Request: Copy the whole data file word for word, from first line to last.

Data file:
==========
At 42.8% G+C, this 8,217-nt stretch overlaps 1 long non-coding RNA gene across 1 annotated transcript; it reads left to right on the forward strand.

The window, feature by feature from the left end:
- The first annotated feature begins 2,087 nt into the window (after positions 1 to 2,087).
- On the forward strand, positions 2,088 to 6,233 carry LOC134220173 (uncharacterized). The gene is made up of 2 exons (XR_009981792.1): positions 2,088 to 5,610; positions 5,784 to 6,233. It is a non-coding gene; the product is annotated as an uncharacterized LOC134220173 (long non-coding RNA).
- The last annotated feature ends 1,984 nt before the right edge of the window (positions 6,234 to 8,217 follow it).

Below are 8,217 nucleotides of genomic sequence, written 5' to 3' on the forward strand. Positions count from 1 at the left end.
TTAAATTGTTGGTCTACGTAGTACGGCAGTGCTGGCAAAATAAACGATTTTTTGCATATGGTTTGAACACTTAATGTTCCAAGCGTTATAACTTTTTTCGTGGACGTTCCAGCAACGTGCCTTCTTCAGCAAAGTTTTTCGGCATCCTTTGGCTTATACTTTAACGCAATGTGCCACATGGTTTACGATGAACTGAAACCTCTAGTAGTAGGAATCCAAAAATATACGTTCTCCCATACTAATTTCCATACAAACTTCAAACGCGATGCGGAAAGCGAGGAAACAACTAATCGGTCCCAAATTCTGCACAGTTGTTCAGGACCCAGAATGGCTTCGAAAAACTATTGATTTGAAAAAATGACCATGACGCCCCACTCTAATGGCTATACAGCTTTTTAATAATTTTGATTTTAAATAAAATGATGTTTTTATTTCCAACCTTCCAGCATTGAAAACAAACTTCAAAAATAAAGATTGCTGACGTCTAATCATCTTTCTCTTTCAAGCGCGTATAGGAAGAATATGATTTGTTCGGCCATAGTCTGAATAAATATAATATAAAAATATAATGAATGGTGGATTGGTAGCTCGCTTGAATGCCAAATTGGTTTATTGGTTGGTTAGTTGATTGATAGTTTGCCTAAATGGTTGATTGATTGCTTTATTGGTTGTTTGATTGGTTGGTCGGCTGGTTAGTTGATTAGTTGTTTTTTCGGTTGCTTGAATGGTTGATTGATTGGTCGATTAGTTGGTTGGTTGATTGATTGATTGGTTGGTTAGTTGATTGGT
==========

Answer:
At 42.8% G+C, this 8,217-nt stretch overlaps 1 long non-coding RNA gene across 1 annotated transcript; it reads left to right on the forward strand.

The window, feature by feature from the left end:
- The first annotated feature begins 2,087 nt into the window (after positions 1 to 2,087).
- On the forward strand, positions 2,088 to 6,233 carry LOC134220173 (uncharacterized). The gene is made up of 2 exons (XR_009981792.1): positions 2,088 to 5,610; positions 5,784 to 6,233. It is a non-coding gene; the product is annotated as an uncharacterized LOC134220173 (long non-coding RNA).
- The last annotated feature ends 1,984 nt before the right edge of the window (positions 6,234 to 8,217 follow it).

Below are 8,217 nucleotides of genomic sequence, written 5' to 3' on the forward strand. Positions count from 1 at the left end.
TTAAATTGTTGGTCTACGTAGTACGGCAGTGCTGGCAAAATAAACGATTTTTTGCATATGGTTTGAACACTTAATGTTCCAAGCGTTATAACTTTTTTCGTGGACGTTCCAGCAACGTGCCTTCTTCAGCAAAGTTTTTCGGCATCCTTTGGCTTATACTTTAACGCAATGTGCCACATGGTTTACGATGAACTGAAACCTCTAGTAGTAGGAATCCAAAAATATACGTTCTCCCATACTAATTTCCATACAAACTTCAAACGCGATGCGGAAAGCGAGGAAACAACTAATCGGTCCCAAATTCTGCACAGTTGTTCAGGACCCAGAATGGCTTCGAAAAACTATTGATTTGAAAAAATGACCATGACGCCCCACTCTAATGGCTATACAGCTTTTTAATAATTTTGATTTTAAATAAAATGATGTTTTTATTTCCAACCTTCCAGCATTGAAAACAAACTTCAAAAATAAAGATTGCTGACGTCTAATCATCTTTCTCTTTCAAGCGCGTATAGGAAGAATATGATTTGTTCGGCCATAGTCTGAATAAATATAATATAAAAATATAATGAATGGTGGATTGGTAGCTCGCTTGAATGCCAAATTGGTTTATTGGTTGGTTAGTTGATTGATAGTTTGCCTAAATGGTTGATTGATTGCTTTATTGGTTGTTTGATTGGTTGGTCGGCTGGTTAGTTGATTAGTTGTTTTTTCGGTTGCTTGAATGGTTGATTGATTGGTCGATTAGTTGGTTGGTTGATTGATTGATTGGTTGGTTAGTTGATTGGT